Be sure to ensure your environment is also optimised for sleep—that means all tech devices put away (or at least turned off, as these create heat), a room temperature of around 18 degrees celcius (our bodies need to cool down to sleep, and if this isn't possible, crack open a window or invest an an inexpensive but hard-working fan) and shower or bath before bed, to let your body know it's now time to relax.

You're experiencing persistent back pain

If you are suffering from persistent back pain, your bed itself could be part of the problem. You need to look at the quality of your mattress and pillows and think about investing in something sturdy and durable that will give you the support you need.

Beyond that it’s about positioning yourself in the most comfortable way to help you sleep well. If you have back pain, you are going to need to avoid lying on your front as it will put pressure on your spine. Lie on your back with a pillow underneath your knees or on your side with a pillow beneath your legs to help ease the strain on your back.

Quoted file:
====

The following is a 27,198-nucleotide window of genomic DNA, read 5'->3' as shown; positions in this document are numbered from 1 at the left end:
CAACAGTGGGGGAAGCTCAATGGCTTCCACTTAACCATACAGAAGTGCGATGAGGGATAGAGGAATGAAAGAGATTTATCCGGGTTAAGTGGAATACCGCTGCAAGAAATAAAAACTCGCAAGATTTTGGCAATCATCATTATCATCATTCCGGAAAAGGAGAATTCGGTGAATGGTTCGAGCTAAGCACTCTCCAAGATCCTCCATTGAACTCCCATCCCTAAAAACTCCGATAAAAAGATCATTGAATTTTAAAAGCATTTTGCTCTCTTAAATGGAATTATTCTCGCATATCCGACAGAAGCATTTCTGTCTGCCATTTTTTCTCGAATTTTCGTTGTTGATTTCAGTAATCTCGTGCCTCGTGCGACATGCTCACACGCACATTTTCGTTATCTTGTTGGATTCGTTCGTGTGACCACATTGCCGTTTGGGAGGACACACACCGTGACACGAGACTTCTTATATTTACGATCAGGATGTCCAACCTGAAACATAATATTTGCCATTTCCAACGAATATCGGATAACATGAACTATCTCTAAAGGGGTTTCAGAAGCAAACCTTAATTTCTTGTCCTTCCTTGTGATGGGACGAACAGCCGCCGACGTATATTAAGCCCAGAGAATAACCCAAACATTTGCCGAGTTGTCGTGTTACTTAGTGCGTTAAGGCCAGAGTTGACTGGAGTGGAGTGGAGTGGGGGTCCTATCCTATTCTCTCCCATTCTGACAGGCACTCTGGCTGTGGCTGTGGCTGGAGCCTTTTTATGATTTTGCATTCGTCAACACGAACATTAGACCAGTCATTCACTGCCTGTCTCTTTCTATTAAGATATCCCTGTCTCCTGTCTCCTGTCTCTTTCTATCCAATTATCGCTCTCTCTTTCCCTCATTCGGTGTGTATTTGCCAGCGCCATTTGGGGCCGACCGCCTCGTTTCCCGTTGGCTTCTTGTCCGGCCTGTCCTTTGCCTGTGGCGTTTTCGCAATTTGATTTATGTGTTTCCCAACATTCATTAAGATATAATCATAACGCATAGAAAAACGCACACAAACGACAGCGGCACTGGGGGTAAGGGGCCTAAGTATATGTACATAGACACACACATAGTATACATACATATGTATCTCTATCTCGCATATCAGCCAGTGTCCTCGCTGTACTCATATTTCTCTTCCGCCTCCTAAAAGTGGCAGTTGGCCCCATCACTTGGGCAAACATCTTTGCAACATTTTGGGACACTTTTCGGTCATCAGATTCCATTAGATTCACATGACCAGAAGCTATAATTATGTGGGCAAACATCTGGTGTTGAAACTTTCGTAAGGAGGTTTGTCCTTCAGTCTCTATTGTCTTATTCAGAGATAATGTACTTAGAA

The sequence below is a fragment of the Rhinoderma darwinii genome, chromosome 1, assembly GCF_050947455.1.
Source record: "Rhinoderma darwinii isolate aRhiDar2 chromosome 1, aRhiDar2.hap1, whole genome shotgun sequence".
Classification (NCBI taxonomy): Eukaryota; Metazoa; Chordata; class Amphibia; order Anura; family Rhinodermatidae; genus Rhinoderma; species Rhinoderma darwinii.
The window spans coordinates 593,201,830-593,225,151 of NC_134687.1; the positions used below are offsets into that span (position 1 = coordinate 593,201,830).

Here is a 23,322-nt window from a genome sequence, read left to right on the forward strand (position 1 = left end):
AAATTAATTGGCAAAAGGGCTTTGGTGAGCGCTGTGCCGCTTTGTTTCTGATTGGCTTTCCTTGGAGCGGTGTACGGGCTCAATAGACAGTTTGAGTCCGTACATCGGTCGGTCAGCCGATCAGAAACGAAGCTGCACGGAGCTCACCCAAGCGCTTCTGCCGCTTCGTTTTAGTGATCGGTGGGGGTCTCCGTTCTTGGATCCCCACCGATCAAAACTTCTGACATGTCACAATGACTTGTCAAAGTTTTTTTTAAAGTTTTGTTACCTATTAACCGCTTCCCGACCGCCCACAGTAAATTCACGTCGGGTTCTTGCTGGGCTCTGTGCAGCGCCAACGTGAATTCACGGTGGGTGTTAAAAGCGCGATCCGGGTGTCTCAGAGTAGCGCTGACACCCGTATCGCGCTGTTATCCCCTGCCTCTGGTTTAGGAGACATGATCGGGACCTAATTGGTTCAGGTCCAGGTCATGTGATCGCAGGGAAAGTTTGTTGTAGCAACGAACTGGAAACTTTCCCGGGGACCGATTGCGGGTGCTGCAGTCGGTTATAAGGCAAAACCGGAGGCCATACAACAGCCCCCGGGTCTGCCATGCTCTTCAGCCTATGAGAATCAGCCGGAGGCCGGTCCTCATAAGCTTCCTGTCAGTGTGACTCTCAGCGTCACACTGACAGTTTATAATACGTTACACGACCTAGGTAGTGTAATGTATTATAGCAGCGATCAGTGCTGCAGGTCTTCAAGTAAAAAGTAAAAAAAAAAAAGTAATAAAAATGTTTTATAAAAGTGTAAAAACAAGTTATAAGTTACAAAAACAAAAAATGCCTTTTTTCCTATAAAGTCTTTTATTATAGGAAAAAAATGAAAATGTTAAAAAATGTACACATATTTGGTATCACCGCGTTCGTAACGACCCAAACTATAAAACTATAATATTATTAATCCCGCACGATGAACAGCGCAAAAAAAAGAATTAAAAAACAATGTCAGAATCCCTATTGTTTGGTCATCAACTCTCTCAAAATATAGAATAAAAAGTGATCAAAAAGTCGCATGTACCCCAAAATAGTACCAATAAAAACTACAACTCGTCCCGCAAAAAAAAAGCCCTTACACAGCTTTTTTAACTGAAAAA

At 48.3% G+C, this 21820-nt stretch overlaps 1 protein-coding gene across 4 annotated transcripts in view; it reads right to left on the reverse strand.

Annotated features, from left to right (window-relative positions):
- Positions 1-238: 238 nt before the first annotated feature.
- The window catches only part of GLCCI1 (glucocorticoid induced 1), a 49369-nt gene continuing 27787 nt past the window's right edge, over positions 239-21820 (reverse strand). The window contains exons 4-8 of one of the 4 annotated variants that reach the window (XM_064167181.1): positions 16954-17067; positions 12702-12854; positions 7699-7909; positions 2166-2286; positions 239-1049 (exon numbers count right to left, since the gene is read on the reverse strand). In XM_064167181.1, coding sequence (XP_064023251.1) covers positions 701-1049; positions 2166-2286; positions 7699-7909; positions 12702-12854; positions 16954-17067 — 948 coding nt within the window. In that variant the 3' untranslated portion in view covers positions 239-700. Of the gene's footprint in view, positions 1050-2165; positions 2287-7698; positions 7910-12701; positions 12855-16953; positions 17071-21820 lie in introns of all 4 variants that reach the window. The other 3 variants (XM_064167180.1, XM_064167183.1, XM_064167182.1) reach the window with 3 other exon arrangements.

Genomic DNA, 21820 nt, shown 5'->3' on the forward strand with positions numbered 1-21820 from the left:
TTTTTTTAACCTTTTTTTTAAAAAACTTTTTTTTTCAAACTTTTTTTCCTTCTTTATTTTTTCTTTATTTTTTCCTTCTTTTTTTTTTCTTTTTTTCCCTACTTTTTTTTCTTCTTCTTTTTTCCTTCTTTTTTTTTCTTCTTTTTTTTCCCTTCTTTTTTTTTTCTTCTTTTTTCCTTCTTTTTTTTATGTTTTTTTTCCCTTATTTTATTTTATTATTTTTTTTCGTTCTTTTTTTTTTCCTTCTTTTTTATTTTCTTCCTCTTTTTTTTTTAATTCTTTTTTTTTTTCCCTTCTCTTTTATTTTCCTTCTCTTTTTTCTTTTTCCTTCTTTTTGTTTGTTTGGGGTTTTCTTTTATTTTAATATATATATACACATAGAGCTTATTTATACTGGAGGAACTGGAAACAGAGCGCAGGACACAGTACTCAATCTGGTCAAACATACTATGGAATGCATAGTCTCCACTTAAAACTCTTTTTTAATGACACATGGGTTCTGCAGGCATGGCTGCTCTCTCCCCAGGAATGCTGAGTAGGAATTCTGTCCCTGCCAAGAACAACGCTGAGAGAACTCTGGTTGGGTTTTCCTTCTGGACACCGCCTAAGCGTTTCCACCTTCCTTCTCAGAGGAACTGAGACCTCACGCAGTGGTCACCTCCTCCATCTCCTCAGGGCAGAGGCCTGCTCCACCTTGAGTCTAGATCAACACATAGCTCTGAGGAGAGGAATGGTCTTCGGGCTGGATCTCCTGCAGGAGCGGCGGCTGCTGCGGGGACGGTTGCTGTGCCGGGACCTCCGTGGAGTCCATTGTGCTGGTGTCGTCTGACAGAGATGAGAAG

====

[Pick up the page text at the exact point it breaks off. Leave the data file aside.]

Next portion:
A sore back might also be linked to a sedentary lifestyle (hello office job) so make sure you're exercising regularly or at least moving throughout the course of your day. Of course, if back pain persists the best port of call is your GP, who will be able to give you a correct diagnosis and treatment plan.

You can’t relax